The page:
The fourth and fifth years of study are typically devoted to dissertation research and writing, teaching, and activities such as publication, conference/ colloquium or workshop attendance. Students should use this time to begin to think about and prepare themselves for their careers beyond Yale.
Writing the Dissertation
Though the department does not impose individual chapter deadlines, students are strongly encouraged to aim to complete two chapters a year. Make plans to meet with your adviser(s) at least once a semester. A draft of one chapter of the dissertation should be submitted to the advisor at an early stage, in order to focus the further work in progress.
The Dissertation should not exceed a readable size. An optimal size would be between 200-300 double-spaced pages. If the work has produced much more, the student should consult with the advisor and either write a more concise version or curtail the scope of the study. The Graduate Writing Center offers a variety of programs to help with the process of researching and writing the dissertation.
During their work on the dissertation, students are advised to keep an informal record of their research, books read, and writing activities. The formal report of progress, submitted every year to the Graduate School and signed both by the advisor and the DGS, should include a summary of this record.
Please see the detailed description in Year 3.
University Dissertation Fellowship (UDF)
In their fourth, fifth, or sixth year, all students may apply and receive (on a non-competitive basis) a Graduate School Dissertation Fellowship, guaranteeing a year’s stipend with no teaching duties. It is advisable to take this Fellowship only when the student is well advanced in his/her research and ready to devote all of their time to writing the dissertation. The UDF is typically taken in residence; in rare cases, students may apply to take it in absentia. Please contact the DGS early on if you are considering taking the UDF while away from Yale.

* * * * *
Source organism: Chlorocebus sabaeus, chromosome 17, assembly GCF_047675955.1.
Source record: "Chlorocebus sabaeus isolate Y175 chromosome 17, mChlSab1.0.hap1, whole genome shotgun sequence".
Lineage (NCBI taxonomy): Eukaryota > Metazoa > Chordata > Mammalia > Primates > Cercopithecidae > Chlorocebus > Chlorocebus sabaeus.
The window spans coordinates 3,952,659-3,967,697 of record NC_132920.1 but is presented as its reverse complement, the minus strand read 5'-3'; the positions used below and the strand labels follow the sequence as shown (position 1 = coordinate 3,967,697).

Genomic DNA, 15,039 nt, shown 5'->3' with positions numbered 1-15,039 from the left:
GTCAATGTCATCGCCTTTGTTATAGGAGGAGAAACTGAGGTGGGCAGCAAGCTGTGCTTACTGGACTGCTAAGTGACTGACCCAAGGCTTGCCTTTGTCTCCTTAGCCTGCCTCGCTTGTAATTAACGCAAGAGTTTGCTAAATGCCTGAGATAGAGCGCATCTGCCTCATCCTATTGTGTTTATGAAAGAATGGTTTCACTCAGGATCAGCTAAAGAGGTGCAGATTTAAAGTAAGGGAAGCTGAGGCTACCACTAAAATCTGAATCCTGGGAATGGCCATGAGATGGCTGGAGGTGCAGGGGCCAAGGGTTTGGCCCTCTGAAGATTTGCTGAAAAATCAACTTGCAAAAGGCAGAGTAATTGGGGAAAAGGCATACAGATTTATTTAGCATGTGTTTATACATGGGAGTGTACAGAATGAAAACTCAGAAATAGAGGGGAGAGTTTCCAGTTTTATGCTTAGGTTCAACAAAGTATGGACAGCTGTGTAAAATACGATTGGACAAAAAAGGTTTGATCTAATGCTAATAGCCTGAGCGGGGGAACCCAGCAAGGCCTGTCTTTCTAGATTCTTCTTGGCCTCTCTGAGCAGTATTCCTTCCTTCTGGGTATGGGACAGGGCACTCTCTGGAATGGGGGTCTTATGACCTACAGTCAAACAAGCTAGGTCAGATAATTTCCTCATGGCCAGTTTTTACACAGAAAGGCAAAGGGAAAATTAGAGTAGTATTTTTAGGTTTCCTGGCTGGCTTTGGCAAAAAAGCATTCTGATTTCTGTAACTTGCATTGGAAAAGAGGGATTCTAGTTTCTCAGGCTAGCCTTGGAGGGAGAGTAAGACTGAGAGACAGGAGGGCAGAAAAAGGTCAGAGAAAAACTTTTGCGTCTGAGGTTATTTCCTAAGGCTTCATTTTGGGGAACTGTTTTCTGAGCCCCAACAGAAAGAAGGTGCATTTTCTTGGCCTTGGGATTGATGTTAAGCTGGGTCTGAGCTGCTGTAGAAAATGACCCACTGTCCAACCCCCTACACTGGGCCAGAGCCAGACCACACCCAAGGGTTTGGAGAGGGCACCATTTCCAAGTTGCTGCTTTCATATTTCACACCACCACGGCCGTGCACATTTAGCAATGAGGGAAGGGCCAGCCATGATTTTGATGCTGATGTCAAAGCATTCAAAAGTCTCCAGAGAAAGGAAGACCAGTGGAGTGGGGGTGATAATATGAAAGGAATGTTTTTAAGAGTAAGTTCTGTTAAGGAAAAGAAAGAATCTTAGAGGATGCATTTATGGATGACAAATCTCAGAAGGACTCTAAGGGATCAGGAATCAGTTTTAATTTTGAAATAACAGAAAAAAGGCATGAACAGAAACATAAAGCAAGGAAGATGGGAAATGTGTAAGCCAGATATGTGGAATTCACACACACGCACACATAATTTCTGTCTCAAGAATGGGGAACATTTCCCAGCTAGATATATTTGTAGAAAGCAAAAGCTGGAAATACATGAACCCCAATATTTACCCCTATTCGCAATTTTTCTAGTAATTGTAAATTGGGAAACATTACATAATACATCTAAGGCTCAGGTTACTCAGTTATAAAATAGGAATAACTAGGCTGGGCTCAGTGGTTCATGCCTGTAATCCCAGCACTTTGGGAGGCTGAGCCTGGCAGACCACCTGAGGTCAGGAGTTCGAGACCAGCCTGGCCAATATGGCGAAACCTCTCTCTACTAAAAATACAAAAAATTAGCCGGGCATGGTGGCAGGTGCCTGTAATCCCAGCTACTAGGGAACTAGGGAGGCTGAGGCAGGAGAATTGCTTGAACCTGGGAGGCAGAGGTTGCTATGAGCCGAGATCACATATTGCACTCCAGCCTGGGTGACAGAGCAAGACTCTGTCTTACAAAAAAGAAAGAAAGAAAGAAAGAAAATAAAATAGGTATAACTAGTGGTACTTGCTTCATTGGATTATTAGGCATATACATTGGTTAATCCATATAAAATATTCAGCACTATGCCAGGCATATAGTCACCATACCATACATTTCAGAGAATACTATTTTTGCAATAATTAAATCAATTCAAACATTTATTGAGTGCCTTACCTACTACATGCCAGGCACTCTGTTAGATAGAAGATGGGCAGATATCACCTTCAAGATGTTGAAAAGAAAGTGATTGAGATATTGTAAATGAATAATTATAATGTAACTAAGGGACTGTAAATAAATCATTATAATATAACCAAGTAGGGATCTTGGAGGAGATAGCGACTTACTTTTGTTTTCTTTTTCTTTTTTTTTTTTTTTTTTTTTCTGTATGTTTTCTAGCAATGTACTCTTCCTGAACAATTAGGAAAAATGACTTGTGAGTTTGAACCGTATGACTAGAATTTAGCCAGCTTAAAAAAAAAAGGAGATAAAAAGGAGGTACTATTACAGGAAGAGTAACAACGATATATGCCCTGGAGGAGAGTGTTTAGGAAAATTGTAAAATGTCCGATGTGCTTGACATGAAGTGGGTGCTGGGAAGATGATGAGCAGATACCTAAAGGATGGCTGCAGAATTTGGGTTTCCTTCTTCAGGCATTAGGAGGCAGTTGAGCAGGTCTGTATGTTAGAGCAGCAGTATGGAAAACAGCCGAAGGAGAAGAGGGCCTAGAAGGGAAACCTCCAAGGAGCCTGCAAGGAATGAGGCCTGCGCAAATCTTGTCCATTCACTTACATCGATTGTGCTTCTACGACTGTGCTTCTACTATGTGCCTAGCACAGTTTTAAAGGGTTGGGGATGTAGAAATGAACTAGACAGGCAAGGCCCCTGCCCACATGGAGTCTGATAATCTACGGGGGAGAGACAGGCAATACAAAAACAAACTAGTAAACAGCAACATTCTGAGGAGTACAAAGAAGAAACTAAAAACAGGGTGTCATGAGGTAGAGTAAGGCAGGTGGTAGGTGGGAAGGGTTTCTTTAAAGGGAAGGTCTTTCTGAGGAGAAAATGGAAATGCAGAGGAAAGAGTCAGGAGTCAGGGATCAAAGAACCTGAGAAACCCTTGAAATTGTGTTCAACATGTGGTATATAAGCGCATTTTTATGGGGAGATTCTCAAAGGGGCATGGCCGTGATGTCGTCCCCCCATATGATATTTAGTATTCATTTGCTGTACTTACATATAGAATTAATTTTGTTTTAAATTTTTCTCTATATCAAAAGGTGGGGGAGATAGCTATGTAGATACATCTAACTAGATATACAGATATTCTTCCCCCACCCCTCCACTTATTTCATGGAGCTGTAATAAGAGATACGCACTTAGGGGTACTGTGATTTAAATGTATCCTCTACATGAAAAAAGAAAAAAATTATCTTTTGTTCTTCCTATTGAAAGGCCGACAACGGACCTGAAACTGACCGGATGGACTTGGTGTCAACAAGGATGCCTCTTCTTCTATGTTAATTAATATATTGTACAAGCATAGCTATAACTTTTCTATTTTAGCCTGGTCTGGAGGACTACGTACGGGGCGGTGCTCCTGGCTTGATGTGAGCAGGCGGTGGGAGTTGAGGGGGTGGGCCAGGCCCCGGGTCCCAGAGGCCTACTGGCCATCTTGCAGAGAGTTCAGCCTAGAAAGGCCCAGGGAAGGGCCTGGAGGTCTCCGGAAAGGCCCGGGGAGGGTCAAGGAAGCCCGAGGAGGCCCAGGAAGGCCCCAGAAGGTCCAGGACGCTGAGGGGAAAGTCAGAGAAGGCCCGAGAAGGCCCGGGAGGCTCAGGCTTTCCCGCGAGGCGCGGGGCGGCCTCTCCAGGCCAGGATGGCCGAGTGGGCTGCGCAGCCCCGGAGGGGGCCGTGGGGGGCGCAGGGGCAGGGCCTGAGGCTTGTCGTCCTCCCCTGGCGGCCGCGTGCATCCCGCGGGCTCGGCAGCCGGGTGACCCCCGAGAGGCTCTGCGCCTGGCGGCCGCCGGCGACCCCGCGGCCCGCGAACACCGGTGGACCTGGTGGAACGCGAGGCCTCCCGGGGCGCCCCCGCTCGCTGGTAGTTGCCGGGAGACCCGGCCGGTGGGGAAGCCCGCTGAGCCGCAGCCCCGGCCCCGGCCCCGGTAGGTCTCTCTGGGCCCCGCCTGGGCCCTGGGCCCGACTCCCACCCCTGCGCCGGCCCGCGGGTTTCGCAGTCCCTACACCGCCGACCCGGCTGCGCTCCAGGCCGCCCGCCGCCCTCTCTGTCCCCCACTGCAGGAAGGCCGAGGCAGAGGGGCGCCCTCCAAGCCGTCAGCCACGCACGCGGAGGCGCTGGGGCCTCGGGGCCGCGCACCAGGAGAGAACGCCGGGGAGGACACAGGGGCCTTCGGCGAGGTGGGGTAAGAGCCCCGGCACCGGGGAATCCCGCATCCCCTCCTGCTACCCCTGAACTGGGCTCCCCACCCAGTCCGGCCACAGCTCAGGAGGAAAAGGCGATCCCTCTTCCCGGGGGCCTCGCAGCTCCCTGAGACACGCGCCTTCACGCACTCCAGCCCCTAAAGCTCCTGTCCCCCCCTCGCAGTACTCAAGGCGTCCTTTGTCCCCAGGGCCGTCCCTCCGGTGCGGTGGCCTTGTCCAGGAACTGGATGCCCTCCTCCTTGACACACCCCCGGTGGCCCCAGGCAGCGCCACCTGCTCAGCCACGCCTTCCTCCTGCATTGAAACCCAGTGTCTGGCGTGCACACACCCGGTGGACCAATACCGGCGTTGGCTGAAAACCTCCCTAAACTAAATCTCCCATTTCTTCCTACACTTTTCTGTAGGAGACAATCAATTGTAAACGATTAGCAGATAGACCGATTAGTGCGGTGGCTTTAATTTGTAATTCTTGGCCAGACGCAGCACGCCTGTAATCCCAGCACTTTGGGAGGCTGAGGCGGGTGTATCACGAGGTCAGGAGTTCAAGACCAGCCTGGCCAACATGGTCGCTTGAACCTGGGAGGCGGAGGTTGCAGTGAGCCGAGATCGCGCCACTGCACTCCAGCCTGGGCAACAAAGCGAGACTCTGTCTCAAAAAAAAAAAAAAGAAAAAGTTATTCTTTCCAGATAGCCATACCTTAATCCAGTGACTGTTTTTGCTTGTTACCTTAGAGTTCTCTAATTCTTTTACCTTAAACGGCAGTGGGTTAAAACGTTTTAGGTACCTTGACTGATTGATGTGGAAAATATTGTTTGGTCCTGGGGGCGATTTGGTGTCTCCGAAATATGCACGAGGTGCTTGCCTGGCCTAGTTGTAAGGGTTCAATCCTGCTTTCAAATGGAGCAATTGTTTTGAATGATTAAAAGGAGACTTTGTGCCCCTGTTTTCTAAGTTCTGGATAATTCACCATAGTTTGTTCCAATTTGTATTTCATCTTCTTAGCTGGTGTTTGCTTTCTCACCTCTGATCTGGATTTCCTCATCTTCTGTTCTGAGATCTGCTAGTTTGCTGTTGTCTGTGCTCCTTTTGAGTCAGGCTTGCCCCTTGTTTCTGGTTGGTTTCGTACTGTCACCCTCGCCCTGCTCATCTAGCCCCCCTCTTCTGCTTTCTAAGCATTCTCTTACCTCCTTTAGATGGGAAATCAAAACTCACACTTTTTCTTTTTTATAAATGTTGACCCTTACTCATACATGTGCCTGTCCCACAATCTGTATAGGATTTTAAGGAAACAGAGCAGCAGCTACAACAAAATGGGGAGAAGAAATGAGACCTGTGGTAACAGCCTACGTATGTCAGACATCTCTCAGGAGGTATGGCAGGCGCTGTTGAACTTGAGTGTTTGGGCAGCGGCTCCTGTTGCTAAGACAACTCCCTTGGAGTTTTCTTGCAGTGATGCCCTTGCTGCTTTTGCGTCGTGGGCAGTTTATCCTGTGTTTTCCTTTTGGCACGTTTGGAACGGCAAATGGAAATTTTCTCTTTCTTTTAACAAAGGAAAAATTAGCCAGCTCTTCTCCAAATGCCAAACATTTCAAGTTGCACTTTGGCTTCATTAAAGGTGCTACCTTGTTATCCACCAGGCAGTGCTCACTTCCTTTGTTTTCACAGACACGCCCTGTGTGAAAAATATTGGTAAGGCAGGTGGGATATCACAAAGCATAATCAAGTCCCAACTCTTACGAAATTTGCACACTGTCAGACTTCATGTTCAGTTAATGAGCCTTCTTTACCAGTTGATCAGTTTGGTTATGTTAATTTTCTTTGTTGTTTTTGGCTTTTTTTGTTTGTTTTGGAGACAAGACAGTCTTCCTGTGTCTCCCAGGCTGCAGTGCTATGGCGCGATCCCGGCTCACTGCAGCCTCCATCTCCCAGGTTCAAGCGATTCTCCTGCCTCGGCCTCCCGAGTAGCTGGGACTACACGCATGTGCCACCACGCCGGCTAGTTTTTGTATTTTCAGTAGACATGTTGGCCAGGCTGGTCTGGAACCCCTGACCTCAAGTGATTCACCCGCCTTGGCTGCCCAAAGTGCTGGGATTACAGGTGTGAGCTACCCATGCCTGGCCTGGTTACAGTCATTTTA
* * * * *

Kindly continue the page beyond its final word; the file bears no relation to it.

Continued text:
The department encourages students in Year 4 and above to begin to participate in a wider community of scholars in their respective fields. This includes regular participation in at least one or two workshops or colloquia on campus; presentation of papers at conferences, beginning with graduate student conferences in the area; sharing work with peers via the department’s Open Forum series; and considering the publication of an essay. To this end, the department organizes regular workshops on publication and academic life. Students are also urged to attend the programs offered by the Center for Teaching and Learning. The Comparative Literature Department will reimburse students up to $500 for travel over their time in the program to present a conference paper upon submission of receipts. Students may also apply to the Graduate School Assembly for additional conference travel funds.